"There’s a conflict at the heart of pharmaceutical pricing in the U.S.: On the one hand, it’s in the public’s interest for pharma companies to get a good return on the huge investments they often make in developing new drugs. On the other, it’s in the public’s interest to be able to afford those drugs. We try to resolve this by granting companies temporary monopolies (aka patents) on the drugs they develop -- letting them effectively set the price unilaterally -- but then allowing competition from generic substitutes once the patents expire... What’s going on, basically, is that a new breed of pharmaceutical company has emerged (Valeant is, or at least was, the archetype) that doesn’t develop drugs but identifies business opportunities in existing drugs --many of them with expired patents -- that the previous owners were too lazy or timid or decent to fully exploit. So they acquire them, and jack up the prices."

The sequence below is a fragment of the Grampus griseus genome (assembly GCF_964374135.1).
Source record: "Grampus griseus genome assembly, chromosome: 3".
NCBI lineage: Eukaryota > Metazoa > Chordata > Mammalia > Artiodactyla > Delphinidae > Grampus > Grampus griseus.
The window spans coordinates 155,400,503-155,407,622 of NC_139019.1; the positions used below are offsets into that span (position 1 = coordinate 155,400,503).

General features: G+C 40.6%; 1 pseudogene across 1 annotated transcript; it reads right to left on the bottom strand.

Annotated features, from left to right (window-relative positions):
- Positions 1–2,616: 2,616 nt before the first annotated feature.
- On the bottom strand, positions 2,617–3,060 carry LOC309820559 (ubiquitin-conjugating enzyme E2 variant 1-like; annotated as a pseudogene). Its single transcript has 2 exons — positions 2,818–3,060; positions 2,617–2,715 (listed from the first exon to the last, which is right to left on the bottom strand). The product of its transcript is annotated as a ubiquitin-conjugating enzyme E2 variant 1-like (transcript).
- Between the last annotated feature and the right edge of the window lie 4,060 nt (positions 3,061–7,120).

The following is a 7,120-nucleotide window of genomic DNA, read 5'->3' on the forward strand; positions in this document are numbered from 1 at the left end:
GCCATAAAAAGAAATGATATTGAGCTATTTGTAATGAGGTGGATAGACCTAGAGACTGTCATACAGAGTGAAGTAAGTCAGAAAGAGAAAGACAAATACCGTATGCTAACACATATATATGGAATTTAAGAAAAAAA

Monday, September 12, 2016
The Strange Case of Off-Patent Drug Price Gougers; Bloomberg, 9/9/16
Justin Fox, Bloomberg; The Strange Case of Off-Patent Drug Price Gougers: